Five firms handed record fines for Buncefield blast
A judge has ordered five firms to pay a total of £9.5 million in fines and costs for their part in the 2005 Buncefield oil depot blast.
French oil giant Total must pay £6.2 million (£3.6 million in fines and £2.6 million in costs) while British Pipeline Agency Ltd and Hertfordshire Oil Storage Ltd hit with fines of £780,000 and £2.4 million respectively.
Judge Sir David Calvert-Smith, sentencing at St Albans Crown Court, said: "Had the explosion happened during a working day, when large numbers of people would have been at premises close to the site, whether outside or inside, the loss of life may have been measured in tens or even hundreds."
Total's fines for safety breaches are the second highest ever. UK company secretary Lee Young apologised "to all those who have been affected by the incident" adding that the firm fully accepted "our responsibilities for the events that took place at Buncefield in 2005".
Two other companies - TAV Engineering Ltd and Motherwell Control Systems 2003 - were each fined £1,000 and ordered to pay costs of £500.
The explosion on Sunday, December 11, 2005, which injured 43 people, measured 2.4 on the Richter scale and could be heard 125 miles away.
The cost of the disaster is estimated to be more than £1 billion - the UK's costliest industrial disaster.
Howard Davidson, of the Environment Agency, said: "As a result of a successful investigation and prosecution, five companies have today been held to account for their failures.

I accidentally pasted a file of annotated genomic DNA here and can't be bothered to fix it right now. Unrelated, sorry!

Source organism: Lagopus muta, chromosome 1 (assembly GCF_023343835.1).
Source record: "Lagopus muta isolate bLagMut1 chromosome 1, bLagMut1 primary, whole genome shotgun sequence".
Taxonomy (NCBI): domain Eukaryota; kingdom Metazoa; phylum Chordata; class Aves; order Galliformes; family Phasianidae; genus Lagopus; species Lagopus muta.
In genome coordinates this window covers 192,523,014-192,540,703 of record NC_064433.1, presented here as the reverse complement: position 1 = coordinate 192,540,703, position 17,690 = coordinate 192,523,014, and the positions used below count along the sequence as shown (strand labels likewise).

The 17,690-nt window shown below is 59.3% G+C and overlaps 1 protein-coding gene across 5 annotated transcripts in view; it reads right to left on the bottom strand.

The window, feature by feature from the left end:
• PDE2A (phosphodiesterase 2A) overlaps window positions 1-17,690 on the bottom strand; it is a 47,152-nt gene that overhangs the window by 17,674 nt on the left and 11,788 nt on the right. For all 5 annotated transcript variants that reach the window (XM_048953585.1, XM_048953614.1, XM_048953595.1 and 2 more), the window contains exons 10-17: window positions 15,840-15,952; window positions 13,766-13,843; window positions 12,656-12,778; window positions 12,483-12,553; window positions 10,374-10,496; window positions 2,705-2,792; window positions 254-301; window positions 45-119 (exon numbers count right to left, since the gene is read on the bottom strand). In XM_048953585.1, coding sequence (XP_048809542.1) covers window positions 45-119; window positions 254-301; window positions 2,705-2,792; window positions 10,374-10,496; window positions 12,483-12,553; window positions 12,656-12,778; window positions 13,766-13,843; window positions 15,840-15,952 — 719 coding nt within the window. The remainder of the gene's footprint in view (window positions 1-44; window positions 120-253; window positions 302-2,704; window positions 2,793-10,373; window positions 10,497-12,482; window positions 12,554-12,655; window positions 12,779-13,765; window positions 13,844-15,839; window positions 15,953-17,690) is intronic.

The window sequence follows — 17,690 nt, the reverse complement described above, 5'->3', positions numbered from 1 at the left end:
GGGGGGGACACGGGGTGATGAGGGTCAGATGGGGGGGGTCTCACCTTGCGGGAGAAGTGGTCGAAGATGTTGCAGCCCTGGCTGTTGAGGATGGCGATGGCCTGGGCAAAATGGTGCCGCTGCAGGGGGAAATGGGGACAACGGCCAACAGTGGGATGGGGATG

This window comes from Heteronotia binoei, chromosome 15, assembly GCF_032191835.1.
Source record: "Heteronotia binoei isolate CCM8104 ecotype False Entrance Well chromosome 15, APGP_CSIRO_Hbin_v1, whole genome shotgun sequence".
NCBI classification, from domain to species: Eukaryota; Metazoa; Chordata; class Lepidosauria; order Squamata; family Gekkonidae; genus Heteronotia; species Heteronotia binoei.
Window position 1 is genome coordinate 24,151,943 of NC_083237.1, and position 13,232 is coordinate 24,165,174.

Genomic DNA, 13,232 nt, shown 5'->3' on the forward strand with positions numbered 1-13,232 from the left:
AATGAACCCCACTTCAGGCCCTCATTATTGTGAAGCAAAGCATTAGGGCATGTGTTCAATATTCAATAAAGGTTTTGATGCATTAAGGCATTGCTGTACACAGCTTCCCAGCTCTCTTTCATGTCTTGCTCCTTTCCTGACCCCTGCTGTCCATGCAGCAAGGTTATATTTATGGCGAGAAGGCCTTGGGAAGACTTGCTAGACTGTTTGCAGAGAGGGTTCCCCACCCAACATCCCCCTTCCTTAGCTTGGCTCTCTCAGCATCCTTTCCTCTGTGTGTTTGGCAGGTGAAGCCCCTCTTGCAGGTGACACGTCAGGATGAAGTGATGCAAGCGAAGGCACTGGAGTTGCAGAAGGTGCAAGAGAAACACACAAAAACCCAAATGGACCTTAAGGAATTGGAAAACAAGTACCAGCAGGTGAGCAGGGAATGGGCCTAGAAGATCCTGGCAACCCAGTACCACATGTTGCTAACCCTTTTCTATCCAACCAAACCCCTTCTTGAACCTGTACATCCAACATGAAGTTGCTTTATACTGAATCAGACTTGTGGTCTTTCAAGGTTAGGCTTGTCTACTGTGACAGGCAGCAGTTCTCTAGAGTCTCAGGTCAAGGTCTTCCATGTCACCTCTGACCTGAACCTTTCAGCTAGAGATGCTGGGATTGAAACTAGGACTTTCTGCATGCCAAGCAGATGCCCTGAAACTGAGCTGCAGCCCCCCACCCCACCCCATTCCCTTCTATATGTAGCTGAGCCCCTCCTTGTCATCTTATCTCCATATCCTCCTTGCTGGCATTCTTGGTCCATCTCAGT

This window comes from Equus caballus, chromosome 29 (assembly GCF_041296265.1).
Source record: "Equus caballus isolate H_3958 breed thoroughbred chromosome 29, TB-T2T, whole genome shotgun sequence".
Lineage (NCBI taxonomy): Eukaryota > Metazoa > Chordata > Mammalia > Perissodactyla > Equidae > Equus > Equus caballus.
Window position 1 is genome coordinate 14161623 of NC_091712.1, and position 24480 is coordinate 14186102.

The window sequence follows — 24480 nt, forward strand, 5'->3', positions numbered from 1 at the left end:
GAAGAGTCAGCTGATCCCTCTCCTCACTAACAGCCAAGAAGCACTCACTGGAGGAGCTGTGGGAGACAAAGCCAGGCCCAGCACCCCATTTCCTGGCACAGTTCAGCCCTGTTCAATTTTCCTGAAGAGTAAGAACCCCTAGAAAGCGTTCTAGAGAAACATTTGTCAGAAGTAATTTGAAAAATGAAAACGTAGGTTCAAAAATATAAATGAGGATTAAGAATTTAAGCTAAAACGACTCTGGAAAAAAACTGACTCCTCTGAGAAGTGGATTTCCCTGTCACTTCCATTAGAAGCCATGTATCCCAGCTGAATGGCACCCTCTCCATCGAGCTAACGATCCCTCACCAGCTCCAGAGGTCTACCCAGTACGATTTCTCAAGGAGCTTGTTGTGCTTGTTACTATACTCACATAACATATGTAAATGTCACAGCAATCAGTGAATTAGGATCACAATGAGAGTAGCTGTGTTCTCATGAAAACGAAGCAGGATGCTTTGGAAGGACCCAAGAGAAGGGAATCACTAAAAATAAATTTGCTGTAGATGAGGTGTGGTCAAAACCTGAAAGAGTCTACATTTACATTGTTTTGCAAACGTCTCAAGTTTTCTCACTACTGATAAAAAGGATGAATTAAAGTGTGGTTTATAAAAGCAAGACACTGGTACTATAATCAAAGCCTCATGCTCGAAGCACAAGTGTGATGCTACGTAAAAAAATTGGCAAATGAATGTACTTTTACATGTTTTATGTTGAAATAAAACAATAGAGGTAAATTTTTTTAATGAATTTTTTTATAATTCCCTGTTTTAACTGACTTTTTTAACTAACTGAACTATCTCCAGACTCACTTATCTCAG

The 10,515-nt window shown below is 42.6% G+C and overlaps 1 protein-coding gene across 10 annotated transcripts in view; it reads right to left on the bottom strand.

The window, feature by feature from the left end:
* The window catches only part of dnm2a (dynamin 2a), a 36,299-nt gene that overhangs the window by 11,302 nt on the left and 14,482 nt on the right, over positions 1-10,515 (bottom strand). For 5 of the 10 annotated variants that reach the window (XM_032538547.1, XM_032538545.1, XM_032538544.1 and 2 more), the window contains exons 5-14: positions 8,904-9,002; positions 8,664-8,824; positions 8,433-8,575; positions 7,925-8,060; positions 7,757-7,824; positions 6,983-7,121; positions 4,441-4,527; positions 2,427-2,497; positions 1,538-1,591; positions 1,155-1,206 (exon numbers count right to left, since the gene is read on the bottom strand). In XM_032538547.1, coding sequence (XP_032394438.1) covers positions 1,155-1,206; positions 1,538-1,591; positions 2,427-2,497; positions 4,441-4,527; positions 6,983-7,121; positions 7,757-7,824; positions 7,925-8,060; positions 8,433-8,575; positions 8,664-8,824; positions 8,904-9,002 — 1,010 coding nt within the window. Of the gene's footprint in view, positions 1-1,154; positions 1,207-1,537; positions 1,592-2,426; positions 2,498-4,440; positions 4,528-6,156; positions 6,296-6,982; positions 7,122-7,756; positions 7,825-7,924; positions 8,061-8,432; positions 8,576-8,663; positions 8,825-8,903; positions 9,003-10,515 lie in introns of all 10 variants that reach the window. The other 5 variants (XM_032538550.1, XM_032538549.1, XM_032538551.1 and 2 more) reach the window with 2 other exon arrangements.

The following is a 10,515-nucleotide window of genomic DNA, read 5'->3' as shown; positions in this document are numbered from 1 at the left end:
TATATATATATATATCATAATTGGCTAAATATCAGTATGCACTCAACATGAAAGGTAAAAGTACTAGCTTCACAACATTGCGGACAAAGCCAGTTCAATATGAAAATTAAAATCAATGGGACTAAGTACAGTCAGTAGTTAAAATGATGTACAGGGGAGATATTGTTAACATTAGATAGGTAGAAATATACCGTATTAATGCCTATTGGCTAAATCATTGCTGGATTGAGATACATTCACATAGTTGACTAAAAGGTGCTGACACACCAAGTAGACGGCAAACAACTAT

"The Buncefield blast shattered the local community and left a long-term legacy of pollution. It has already involved a five-year clean-up operation and the Environment Agency will be a presence around the site for many years to come.
"There should be no doubt that we will always seek to prosecute those who cause serious pollution and damage the environment for future generations."
But the scale of the fines angered many. Hemel Hempstead MP Mike Penning said:
"I am deeply disappointed at the leniency of the financial fines.None of this money will compensate my constituents who are still waiting for compensation for having their businesses, lives, homes and health destroyed by an industrial disaster which should never have happened and was obviously completely preventable.
"I will be using the powers I have as an MP to ask the Attorney General if he thinks that the sentence has been unduly lenient. Frankly these fines are an insult to my constituents."